systems given the integration of information technology and operational technology. This interview was done when he was Vice President of Innovation for Cylance.
Key takeaways from the keynote: There was lively discussion with participants from
industry, academia, government, and most importantly entrepreneurs. Part of the lively
discussion was in response to our Eric saying, tongue in cheek, that the first thing
you do to start a successful business is "leave New Mexico". This was referring to
venture capital being most available in California. He discussed what is needed for
a successful business, which is access to capital and access to talent. He also talked
about what is needed for individual success, which is access to bandwidth and access
to an airport. In essence he says that the State needs to provide good airports and
more importantly high-speed Internet access for us to be able to grow successful cybersecurity
businesses in New Mexico. At the Cybersecurity Center of Excellence we are working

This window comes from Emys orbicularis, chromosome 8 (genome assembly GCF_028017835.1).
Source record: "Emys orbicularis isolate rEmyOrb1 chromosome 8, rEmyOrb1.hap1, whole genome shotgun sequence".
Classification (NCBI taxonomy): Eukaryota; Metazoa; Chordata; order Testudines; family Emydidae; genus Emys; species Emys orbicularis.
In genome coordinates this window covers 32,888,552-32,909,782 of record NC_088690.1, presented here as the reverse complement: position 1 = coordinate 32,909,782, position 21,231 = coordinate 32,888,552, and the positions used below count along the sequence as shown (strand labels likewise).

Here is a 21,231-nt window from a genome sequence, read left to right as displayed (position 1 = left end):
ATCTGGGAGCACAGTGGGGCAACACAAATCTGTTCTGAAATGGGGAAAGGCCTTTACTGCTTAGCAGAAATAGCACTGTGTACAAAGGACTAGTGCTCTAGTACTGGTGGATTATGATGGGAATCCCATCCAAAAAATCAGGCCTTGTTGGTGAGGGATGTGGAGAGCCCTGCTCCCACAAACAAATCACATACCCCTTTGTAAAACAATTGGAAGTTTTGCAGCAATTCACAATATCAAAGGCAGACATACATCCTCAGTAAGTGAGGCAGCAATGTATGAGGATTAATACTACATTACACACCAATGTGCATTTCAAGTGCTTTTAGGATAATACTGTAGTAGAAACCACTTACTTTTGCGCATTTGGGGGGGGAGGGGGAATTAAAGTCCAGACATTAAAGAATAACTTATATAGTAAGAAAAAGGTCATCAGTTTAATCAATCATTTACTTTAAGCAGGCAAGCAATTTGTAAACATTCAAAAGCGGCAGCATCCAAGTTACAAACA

on a variety of models to help entrepreneurs begin and operate cybersecurity companies
in New Mexico, as well as ways to help other companies be resilient to cyber attacks.
The keynote presentation will be uploaded October 4th.
September 27, 2019
11:00 - 11:30 am
Check-in, Pick up Box Lunches
Third Floor, Fidel Center, New Mexico Tech, Socorro, NM
11:30 - 12:00 pm
Welcome Dr. Lorie M. Liebrock, Director of Cybersecurity Centers
Introductory Remarks Dr. Stephen Wells, NMT President
12:15 - 1:00 pm
Keynote Address Eric Cornelius, Chief Product Officer, Blackberry | Cylance
Breakout Sessions: Green/Smart Grid/Cities; IoT/Wearables; Mobile Privacy and Security Issues Assessing and Defining Markets Cyber Tech Competition